A poster reading “China’s Financial Street, the World’s Financial Street” in Beijing on November 21, 2022 Photo: VCG
Amid growing global financial turmoil, tackling financial security risks became a hot topic at the 2022 Financial Street Forum, a high-level event often described as the bellwether of China’s financial reform.
Speakers at the event, which took place on Monday with a theme focusing on financial development and security under global geo-economic changes, included former head of the China Securities Regulatory Commission Xiao Gang and the deputy head of the Export-Import Bank of China Li Jun.
Xiao said that China should improve financial security governance from several aspects, including speeding up launching the financial security law, as well as building a financial safety net by methods such as enriching policy toolboxes and improving risk monitoring, assessment, early warning and correction mechanisms, the cs.com.cn reported.
Li warned that instability is obviously rising in global markets, and the chances of “black swan” or “gray rhino” events are significantly increasing.
Awareness of potential risks in the global financial sector has increased lately in China, as world financial markets are becoming more volatile in response to the US’ and other major economies’ central bank policies and turbulent global geopolitics.
Chen Jia, an independent international strategy analyst, said that Western countries’ sanctions on the Russian economy and financial sector amid the Russia-Ukraine conflict have caused the most harm to global financial security this year.
According to Chen, the US government has taken advantage of the US dollar system’s hegemony in the global economy and trade to place restrictions on Russia’s financial transactions, which poses a serious threat to Russia’s sovereign financial security.
“Global fintech, data safety and financial market stability mechanisms all underwent sharp changes amid the Ukraine crisis, and no incident can be compared to it recently in terms of the intensity of the impact on global financial security,” Chen told the Global Times.
Yang Haiping, general manager of the research and development department at the Bank of Inner Mongolia, told the Global Times that geopolitical tensions and changes in global liquidity are the biggest threats to global financial security at present, and a financial crisis will be hard to avoid if the international community can’t strike deals on greater financial collaboration.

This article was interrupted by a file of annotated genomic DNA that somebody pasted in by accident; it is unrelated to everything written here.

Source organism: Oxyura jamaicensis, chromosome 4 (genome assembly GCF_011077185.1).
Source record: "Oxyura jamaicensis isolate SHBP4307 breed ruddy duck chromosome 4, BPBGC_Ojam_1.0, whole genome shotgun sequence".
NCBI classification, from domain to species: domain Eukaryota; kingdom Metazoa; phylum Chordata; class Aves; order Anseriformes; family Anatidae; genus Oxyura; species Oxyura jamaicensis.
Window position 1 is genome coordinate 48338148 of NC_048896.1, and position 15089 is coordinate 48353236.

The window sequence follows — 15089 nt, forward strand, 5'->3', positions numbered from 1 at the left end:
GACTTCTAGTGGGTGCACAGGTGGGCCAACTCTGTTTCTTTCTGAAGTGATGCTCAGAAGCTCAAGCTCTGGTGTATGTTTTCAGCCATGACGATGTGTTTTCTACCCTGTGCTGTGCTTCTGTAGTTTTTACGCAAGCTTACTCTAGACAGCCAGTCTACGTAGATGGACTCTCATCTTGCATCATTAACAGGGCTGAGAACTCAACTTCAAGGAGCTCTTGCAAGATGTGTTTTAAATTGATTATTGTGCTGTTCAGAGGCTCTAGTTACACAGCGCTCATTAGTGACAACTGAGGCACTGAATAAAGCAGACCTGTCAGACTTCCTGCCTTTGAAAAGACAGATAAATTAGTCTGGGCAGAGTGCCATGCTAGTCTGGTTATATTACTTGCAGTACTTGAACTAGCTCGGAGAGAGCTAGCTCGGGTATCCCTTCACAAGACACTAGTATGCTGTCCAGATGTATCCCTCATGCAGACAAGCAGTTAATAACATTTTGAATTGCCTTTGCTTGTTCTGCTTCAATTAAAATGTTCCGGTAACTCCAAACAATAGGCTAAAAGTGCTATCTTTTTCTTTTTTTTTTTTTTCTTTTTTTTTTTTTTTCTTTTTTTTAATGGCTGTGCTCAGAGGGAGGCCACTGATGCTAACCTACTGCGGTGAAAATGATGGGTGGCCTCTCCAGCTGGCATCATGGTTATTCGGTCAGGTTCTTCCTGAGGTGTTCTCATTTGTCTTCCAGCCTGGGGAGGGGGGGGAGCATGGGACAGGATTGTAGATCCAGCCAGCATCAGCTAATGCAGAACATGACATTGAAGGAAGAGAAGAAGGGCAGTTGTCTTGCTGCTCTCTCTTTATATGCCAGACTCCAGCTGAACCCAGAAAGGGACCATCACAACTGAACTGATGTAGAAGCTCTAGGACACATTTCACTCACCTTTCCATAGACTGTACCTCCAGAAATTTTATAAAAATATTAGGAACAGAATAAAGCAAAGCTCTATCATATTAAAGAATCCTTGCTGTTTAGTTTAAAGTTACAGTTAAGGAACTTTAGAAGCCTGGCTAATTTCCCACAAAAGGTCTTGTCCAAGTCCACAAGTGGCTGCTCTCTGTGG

Li noted during his speech that maintaining international financial security faces challenges nowadays, as many central banks are increasing interest rates, disrupting market pricing mechanisms and worsened asset-price fluctuations.
The US Federal Reserve is still in the middle of a hawkish interest rate hike cycle this year, trying to tamp down soaring inflation, with the pace of the hikes being the fastest in decades. The move has weakened many other currencies, including the euro, the Japanese yen and the Chinese yuan, while also causing huge volatility in global stock markets.
In 2022 so far, the US’ Dow Jones has plunged by about 8 percent, while the Nasdaq is down by nearly 30 percent.
Experts stressed that China is so far “within the safe boundaries” in terms of financial operations, though it is also facing dual pressures from the internal and external markets that pose some financial risks.
From Yang’s point of view, China still faces spillover financial risks in certain areas against the backdrop of high leverage, such as real estate, while overseas risks mainly come from “financial attacks” by certain forces and spillovers from global markets.
“China should keep the focus of financial security work within China, but still pay special attention to external shockwaves,” Yang told the Global Times.
Li said that China should enhance its awareness of and ability to prevent and eliminate hidden dangers to keep risks under control, by keeping a certain level of risk appetite and carrying out stress tests.
Also, China should deepen communication and cooperation in the financial sector through such methods as establishing a regular coordination platform network to help financial institutions cooperate.